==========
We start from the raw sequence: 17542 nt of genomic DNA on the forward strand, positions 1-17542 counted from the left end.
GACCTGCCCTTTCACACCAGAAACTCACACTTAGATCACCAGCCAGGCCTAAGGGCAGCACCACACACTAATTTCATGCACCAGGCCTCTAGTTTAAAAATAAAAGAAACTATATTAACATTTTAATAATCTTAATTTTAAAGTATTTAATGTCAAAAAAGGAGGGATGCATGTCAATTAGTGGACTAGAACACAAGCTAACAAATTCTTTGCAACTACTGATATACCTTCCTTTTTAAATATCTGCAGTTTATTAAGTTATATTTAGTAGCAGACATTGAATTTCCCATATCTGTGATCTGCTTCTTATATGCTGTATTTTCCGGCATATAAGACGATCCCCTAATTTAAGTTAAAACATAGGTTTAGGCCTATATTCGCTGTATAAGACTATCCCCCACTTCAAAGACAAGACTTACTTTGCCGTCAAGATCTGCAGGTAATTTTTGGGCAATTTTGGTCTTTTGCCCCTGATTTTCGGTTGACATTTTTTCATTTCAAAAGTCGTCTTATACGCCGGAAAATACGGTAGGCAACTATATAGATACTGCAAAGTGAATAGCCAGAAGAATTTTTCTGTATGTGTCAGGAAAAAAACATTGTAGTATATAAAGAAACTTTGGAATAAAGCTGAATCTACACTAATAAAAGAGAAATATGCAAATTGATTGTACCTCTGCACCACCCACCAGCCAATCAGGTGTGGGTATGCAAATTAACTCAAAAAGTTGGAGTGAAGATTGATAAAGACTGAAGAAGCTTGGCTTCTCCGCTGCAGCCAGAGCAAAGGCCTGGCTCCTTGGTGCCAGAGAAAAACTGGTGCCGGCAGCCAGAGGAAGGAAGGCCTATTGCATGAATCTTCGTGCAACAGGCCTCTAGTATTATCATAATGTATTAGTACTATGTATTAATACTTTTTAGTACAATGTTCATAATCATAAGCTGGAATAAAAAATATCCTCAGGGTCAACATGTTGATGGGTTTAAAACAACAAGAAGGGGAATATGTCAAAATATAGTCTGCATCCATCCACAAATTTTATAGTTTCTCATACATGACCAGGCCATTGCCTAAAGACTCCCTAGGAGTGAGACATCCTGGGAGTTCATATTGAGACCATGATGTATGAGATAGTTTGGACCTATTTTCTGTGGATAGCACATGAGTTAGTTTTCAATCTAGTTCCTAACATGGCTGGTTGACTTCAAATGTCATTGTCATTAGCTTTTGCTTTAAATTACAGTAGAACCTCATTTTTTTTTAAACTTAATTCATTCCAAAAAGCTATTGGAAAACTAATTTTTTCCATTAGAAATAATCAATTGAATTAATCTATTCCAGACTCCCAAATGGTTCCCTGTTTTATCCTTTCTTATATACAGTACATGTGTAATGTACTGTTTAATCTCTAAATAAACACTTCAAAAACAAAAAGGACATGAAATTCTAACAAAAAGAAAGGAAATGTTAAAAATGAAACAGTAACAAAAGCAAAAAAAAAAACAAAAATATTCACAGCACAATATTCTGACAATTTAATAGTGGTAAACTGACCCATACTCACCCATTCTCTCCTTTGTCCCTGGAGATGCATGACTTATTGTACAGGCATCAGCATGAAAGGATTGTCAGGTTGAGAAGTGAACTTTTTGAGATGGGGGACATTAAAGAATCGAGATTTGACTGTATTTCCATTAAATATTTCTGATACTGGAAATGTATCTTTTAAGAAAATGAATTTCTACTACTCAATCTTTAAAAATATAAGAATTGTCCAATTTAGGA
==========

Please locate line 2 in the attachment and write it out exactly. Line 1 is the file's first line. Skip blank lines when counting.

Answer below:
GACCTGCCCTTTCACACCAGAAACTCACACTTAGATCACCAGCCAGGCCTAAGGGCAGCACCACACACTAATTTCATGCACCAGGCCTCTAGTTTAAAAATAAAAGAAACTATATTAACATTTTAATAATCTTAATTTTAAAGTATTTAATGTCAAAAAAGGAGGGATGCATGTCAATTAGTGGACTAGAACACAAGCTAACAAATTCTTTGCAACTACTGATATACCTTCCTTTTTAAATATCTGCAGTTTATTAAGTTATATTTAGTAGCAGACATTGAATTTCCCATATCTGTGATCTGCTTCTTATATGCTGTATTTTCCGGCATATAAGACGATCCCCTAATTTAAGTTAAAACATAGGTTTAGGCCTATATTCGCTGTATAAGACTATCCCCCACTTCAAAGACAAGACTTACTTTGCCGTCAAGATCTGCAGGTAATTTTTGGGCAATTTTGGTCTTTTGCCCCTGATTTTCGGTTGACATTTTTTCATTTCAAAAGTCGTCTTATACGCCGGAAAATACGGTAGGCAACTATATAGATACTGCAAAGTGAATAGCCAGAAGAATTTTTCTGTATGTGTCAGGAAAAAAACATTGTAGTATATAAAGAAACTTTGGAATAAAGCTGAATCTACACTAATAAAAGAGAAATATGCAAATTGATTGTACCTCTGCACCACCCACCAGCCAATCAGGTGTGGGTATGCAAATTAACTCAAAAAGTTGGAGTGAAGATTGATAAAGACTGAAGAAGCTTGGCTTCTCCGCTGCAGCCAGAGCAAAGGCCTGGCTCCTTGGTGCCAGAGAAAAACTGGTGCCGGCAGCCAGAGGAAGGAAGGCCTATTGCATGAATCTTCGTGCAACAGGCCTCTAGTATTATCATAATGTATTAGTACTATGTATTAATACTTTTTAGTACAATGTTCATAATCATAAGCTGGAATAAAAAATATCCTCAGGGTCAACATGTTGATGGGTTTAAAACAACAAGAAGGGGAATATGTCAAAATATAGTCTGCATCCATCCACAAATTTTATAGTTTCTCATACATGACCAGGCCATTGCCTAAAGACTCCCTAGGAGTGAGACATCCTGGGAGTTCATATTGAGACCATGATGTATGAGATAGTTTGGACCTATTTTCTGTGGATAGCACATGAGTTAGTTTTCAATCTAGTTCCTAACATGGCTGGTTGACTTCAAATGTCATTGTCATTAGCTTTTGCTTTAAATTACAGTAGAACCTCATTTTTTTTTAAACTTAATTCATTCCAAAAAGCTATTGGAAAACTAATTTTTTCCATTAGAAATAATCAATTGAATTAATCTATTCCAGACTCCCAAATGGTTCCCTGTTTTATCCTTTCTTATATACAGTACATGTGTAATGTACTGTTTAATCTCTAAATAAACACTTCAAAAACAAAAAGGACATGAAATTCTAACAAAAAGAAAGGAAATGTTAAAAATGAAACAGTAACAAAAGCAAAAAAAAAAACAAAAATATTCACAGCACAATATTCTGACAATTTAATAGTGGTAAACTGACCCATACTCACCCATTCTCTCCTTTGTCCCTGGAGATGCATGACTTATTGTACAGGCATCAGCATGAAAGGATTGTCAGGTTGAGAAGTGAACTTTTTGAGATGGGGGACATTAAAGAATCGAGATTTGACTGTATTTCCATTAAATATTTCTGATACTGGAAATGTATCTTTTAAGAAAATGAATTTCTACTACTCAATCTTTAAAAATATAAGAATTGTCCAATTTAGGA